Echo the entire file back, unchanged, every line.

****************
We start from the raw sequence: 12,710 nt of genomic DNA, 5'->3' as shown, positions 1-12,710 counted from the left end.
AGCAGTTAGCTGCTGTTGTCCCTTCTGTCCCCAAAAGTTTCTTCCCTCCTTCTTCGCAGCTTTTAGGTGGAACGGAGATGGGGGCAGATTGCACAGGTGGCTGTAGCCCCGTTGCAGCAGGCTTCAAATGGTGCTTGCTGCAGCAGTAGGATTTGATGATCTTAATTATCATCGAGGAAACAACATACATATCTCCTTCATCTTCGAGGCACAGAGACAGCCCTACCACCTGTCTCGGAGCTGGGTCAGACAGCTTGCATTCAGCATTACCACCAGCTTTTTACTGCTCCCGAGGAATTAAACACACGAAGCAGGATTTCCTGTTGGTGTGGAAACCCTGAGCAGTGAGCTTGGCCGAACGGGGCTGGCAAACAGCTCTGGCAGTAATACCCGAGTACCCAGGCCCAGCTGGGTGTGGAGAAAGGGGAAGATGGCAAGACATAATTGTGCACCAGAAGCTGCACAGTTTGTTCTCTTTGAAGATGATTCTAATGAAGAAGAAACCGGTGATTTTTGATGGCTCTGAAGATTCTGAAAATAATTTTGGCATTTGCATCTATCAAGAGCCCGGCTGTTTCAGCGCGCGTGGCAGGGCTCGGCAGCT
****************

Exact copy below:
We start from the raw sequence: 12,710 nt of genomic DNA, 5'->3' as shown, positions 1-12,710 counted from the left end.
AGCAGTTAGCTGCTGTTGTCCCTTCTGTCCCCAAAAGTTTCTTCCCTCCTTCTTCGCAGCTTTTAGGTGGAACGGAGATGGGGGCAGATTGCACAGGTGGCTGTAGCCCCGTTGCAGCAGGCTTCAAATGGTGCTTGCTGCAGCAGTAGGATTTGATGATCTTAATTATCATCGAGGAAACAACATACATATCTCCTTCATCTTCGAGGCACAGAGACAGCCCTACCACCTGTCTCGGAGCTGGGTCAGACAGCTTGCATTCAGCATTACCACCAGCTTTTTACTGCTCCCGAGGAATTAAACACACGAAGCAGGATTTCCTGTTGGTGTGGAAACCCTGAGCAGTGAGCTTGGCCGAACGGGGCTGGCAAACAGCTCTGGCAGTAATACCCGAGTACCCAGGCCCAGCTGGGTGTGGAGAAAGGGGAAGATGGCAAGACATAATTGTGCACCAGAAGCTGCACAGTTTGTTCTCTTTGAAGATGATTCTAATGAAGAAGAAACCGGTGATTTTTGATGGCTCTGAAGATTCTGAAAATAATTTTGGCATTTGCATCTATCAAGAGCCCGGCTGTTTCAGCGCGCGTGGCAGGGCTCGGCAGCT